The industrial area of Nikiski, featuring a refinery and currently mothballed LNG and fertilizer plants, was selected by the producer-led consortium of the Alaska LNG Project before the state took over in 2017. (Photo/File/AJOC)

The industrial area of Nikiski, featuring a refinery and currently mothballed LNG and fertilizer plants, was selected by the producer-led consortium of the Alaska LNG Project before the state took over in 2017. (Photo/File/AJOC)

Borough OKs funds for legal help on LNG project

The firm is supporting the borough’s efforts to keep Nikiski as the ideal location for LNG project.

The effort to keep Nikiski as the location for the Alaska Liquid Natural Gas Project — a planned 800-mile pipeline that would carry natural gas from the North Slope to a liquefaction plant and terminal — is still going strong.

At their Jan. 21 meeting, the Kenai Peninsula Borough Assembly unanimously approved $150,000 to retain services from the law firm Norton Rose Fulbright. The law firm is helping the borough intervene in the Alaska Gasline Development Corporation’s application with the Federal Energy Regulatory Commission in order to maintain Nikiski as the ideal location for the LNG project.

The Matanuska Susitna Borough and the city of Valdez have also sought to host the project.

In 2018, the borough hired Norton Rose Fulbright to represent its interests regarding the LNG project. Since then, the law firm has “successfully” intervened in the case, tracked filings with the Federal Energy Regulatory Commission and has filed other documents with the commission supporting the borough’s interest in locating the LNG facility and marine terminal in Nikiski, according to a Dec. 26 memo from borough attorney Colette Thompson to the assembly.

“It is anticipated that the borough’s interest would best be protected by continuing to participate in the process and retaining Norton Rose to advise and represent it,” the borough attorney’s memo said.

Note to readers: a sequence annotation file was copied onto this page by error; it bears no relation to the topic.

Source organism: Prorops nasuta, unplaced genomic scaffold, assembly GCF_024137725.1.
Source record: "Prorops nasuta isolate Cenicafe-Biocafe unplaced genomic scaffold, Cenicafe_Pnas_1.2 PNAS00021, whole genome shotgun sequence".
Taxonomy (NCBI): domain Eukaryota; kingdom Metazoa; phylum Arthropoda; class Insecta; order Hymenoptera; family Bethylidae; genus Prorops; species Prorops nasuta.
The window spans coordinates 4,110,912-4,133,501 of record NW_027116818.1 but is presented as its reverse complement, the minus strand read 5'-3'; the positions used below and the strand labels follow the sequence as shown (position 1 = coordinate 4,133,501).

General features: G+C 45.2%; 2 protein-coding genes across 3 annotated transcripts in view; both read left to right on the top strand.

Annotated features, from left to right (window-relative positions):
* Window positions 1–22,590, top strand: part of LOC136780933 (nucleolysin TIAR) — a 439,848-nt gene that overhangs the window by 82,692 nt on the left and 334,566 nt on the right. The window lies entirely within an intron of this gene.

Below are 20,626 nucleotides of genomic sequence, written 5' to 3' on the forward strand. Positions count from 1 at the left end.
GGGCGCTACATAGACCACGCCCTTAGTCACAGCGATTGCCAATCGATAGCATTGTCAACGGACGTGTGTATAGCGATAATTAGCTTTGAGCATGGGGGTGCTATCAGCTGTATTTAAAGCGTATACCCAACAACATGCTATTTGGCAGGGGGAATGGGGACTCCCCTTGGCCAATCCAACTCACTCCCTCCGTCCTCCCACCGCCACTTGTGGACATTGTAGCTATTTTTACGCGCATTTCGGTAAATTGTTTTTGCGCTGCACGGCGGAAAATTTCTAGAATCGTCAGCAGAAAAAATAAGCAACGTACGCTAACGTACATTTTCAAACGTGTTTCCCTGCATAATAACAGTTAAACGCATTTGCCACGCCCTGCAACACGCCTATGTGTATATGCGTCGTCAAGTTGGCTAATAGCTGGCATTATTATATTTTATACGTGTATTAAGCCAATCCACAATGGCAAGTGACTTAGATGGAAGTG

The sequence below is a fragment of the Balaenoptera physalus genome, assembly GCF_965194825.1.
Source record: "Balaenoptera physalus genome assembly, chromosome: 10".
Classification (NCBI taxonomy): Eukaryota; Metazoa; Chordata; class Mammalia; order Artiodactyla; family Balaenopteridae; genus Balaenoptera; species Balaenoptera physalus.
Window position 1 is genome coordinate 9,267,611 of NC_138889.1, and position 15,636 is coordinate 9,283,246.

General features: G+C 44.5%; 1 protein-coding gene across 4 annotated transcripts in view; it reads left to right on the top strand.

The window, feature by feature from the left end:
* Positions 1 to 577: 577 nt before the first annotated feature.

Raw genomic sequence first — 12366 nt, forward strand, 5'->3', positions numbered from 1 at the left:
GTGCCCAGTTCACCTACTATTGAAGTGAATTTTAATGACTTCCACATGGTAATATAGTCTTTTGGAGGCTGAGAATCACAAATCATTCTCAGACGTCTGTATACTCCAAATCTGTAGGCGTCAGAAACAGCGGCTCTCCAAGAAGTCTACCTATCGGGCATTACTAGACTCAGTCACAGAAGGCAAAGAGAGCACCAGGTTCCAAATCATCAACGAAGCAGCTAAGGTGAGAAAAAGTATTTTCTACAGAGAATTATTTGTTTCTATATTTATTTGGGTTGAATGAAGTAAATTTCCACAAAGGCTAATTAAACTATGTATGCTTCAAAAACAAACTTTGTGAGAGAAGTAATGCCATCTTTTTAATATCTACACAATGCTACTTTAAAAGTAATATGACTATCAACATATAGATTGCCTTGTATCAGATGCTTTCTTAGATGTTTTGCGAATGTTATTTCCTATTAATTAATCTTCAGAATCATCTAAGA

The ordinance appropriating the $150,000 says that this process is a “specialized area of law” and the continuing services and expertise of Norton Rose will be needed to adequately represent the borough’s interest in this matter.

No one from the public spoke on the ordinance at Tuesday’s meeting, but Assembly President Kelly Cooper — who joined the other assembly members in approving the funds — said she was originally going to vote against the funds because of concerns voiced by her constituents.

“We are all very enthused that the LNG project — if and when it happens — will be in Nikiski,” Cooper said at the meeting. “We all feel strongly the (environmental impact statement) will show that Nikiski is still the appropriate place for that. The $150,000 for three attorneys in D.C. to continue to have their meter running was bothersome to many of my constituents, but it makes sense to me with the (environmental impact statement) being due in March and a ruling in June.”

Cooper said she can support spending the money until the end of the fiscal year this summer, but at that time, the borough should be finished with the need for legal help, she said.

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